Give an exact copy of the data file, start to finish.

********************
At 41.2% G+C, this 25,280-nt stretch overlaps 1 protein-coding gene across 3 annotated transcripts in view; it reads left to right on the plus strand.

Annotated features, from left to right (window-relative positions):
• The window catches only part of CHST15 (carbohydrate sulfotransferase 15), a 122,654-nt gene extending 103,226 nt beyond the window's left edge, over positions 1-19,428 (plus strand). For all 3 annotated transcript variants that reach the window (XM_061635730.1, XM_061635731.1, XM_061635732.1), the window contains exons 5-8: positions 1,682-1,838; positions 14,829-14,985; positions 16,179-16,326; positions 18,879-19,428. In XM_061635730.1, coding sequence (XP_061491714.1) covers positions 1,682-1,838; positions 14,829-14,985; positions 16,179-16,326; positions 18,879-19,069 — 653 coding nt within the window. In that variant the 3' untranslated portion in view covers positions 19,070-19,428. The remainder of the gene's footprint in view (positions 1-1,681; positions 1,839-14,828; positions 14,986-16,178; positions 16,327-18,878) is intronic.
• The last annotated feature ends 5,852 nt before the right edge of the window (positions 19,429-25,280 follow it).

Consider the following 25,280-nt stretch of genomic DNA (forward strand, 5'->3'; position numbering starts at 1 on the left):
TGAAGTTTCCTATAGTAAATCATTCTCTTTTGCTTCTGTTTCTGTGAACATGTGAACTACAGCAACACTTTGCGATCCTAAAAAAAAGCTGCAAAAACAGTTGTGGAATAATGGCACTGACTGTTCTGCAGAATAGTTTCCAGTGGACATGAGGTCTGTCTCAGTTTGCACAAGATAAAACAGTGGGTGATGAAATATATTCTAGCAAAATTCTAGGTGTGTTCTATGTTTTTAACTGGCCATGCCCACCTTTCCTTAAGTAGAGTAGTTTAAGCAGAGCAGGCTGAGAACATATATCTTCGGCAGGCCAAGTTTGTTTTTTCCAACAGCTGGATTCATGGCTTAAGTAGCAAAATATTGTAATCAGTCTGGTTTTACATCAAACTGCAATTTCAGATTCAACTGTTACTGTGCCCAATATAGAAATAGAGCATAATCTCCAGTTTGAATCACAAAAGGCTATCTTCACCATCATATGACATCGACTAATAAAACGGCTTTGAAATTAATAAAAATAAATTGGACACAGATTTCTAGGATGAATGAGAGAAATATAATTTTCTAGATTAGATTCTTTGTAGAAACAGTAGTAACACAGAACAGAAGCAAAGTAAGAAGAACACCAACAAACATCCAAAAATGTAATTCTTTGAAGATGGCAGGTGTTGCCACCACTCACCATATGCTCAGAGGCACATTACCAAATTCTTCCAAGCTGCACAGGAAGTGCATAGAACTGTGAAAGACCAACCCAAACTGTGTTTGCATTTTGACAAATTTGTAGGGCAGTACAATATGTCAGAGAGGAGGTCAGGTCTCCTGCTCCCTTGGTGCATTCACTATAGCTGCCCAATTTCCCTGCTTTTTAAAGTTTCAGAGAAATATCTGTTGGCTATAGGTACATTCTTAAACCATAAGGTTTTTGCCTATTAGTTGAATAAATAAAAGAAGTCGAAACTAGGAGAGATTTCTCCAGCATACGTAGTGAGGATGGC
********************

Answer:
At 41.2% G+C, this 25,280-nt stretch overlaps 1 protein-coding gene across 3 annotated transcripts in view; it reads left to right on the plus strand.

Annotated features, from left to right (window-relative positions):
• The window catches only part of CHST15 (carbohydrate sulfotransferase 15), a 122,654-nt gene extending 103,226 nt beyond the window's left edge, over positions 1-19,428 (plus strand). For all 3 annotated transcript variants that reach the window (XM_061635730.1, XM_061635731.1, XM_061635732.1), the window contains exons 5-8: positions 1,682-1,838; positions 14,829-14,985; positions 16,179-16,326; positions 18,879-19,428. In XM_061635730.1, coding sequence (XP_061491714.1) covers positions 1,682-1,838; positions 14,829-14,985; positions 16,179-16,326; positions 18,879-19,069 — 653 coding nt within the window. In that variant the 3' untranslated portion in view covers positions 19,070-19,428. The remainder of the gene's footprint in view (positions 1-1,681; positions 1,839-14,828; positions 14,986-16,178; positions 16,327-18,878) is intronic.
• The last annotated feature ends 5,852 nt before the right edge of the window (positions 19,429-25,280 follow it).

Consider the following 25,280-nt stretch of genomic DNA (forward strand, 5'->3'; position numbering starts at 1 on the left):
TGAAGTTTCCTATAGTAAATCATTCTCTTTTGCTTCTGTTTCTGTGAACATGTGAACTACAGCAACACTTTGCGATCCTAAAAAAAAGCTGCAAAAACAGTTGTGGAATAATGGCACTGACTGTTCTGCAGAATAGTTTCCAGTGGACATGAGGTCTGTCTCAGTTTGCACAAGATAAAACAGTGGGTGATGAAATATATTCTAGCAAAATTCTAGGTGTGTTCTATGTTTTTAACTGGCCATGCCCACCTTTCCTTAAGTAGAGTAGTTTAAGCAGAGCAGGCTGAGAACATATATCTTCGGCAGGCCAAGTTTGTTTTTTCCAACAGCTGGATTCATGGCTTAAGTAGCAAAATATTGTAATCAGTCTGGTTTTACATCAAACTGCAATTTCAGATTCAACTGTTACTGTGCCCAATATAGAAATAGAGCATAATCTCCAGTTTGAATCACAAAAGGCTATCTTCACCATCATATGACATCGACTAATAAAACGGCTTTGAAATTAATAAAAATAAATTGGACACAGATTTCTAGGATGAATGAGAGAAATATAATTTTCTAGATTAGATTCTTTGTAGAAACAGTAGTAACACAGAACAGAAGCAAAGTAAGAAGAACACCAACAAACATCCAAAAATGTAATTCTTTGAAGATGGCAGGTGTTGCCACCACTCACCATATGCTCAGAGGCACATTACCAAATTCTTCCAAGCTGCACAGGAAGTGCATAGAACTGTGAAAGACCAACCCAAACTGTGTTTGCATTTTGACAAATTTGTAGGGCAGTACAATATGTCAGAGAGGAGGTCAGGTCTCCTGCTCCCTTGGTGCATTCACTATAGCTGCCCAATTTCCCTGCTTTTTAAAGTTTCAGAGAAATATCTGTTGGCTATAGGTACATTCTTAAACCATAAGGTTTTTGCCTATTAGTTGAATAAATAAAAGAAGTCGAAACTAGGAGAGATTTCTCCAGCATACGTAGTGAGGATGGC